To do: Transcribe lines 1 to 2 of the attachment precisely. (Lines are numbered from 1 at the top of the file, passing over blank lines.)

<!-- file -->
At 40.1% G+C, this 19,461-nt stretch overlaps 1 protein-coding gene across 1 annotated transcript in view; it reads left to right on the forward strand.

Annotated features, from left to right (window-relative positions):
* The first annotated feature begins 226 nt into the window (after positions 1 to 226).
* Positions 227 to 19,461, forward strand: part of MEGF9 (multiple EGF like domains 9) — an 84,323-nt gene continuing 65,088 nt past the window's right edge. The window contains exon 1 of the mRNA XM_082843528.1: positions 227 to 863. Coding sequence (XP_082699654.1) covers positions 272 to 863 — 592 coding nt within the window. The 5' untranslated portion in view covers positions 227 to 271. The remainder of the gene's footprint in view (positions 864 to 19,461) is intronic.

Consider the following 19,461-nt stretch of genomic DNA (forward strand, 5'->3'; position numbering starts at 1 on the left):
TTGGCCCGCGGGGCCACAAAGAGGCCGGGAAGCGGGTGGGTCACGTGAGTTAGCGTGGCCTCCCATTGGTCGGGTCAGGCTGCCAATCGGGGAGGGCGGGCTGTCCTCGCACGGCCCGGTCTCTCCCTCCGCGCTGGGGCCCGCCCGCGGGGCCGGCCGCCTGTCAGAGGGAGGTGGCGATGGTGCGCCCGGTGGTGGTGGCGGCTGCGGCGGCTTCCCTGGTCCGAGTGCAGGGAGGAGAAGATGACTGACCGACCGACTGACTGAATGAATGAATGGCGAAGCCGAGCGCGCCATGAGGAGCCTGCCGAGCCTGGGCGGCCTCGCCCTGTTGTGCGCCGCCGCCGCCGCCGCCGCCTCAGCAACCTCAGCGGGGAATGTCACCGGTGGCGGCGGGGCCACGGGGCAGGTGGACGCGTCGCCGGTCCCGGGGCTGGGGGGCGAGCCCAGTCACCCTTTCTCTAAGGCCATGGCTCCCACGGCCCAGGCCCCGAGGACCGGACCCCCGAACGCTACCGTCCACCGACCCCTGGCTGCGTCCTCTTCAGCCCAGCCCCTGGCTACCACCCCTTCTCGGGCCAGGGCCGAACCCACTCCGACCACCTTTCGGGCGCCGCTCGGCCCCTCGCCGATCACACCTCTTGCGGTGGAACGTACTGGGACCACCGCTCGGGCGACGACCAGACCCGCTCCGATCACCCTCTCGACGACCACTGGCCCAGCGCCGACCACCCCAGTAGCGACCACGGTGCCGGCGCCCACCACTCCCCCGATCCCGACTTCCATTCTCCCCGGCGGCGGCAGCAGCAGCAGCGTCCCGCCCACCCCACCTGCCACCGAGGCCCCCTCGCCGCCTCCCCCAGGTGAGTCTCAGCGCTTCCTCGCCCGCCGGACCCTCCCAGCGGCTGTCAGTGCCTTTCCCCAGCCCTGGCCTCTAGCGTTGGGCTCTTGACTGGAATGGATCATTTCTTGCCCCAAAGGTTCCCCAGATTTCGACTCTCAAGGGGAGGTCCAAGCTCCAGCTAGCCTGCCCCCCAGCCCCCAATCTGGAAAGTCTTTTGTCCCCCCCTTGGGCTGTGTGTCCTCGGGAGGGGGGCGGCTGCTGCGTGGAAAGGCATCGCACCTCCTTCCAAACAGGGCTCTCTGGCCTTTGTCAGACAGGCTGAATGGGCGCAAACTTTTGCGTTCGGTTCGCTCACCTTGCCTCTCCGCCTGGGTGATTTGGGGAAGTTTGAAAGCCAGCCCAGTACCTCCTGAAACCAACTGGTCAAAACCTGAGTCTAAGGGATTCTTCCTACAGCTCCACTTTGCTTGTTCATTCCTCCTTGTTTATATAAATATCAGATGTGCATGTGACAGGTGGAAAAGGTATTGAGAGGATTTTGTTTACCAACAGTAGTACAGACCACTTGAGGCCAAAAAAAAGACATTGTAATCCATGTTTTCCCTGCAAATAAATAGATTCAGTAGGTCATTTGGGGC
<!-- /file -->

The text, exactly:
At 40.1% G+C, this 19,461-nt stretch overlaps 1 protein-coding gene across 1 annotated transcript in view; it reads left to right on the forward strand.

Annotated features, from left to right (window-relative positions):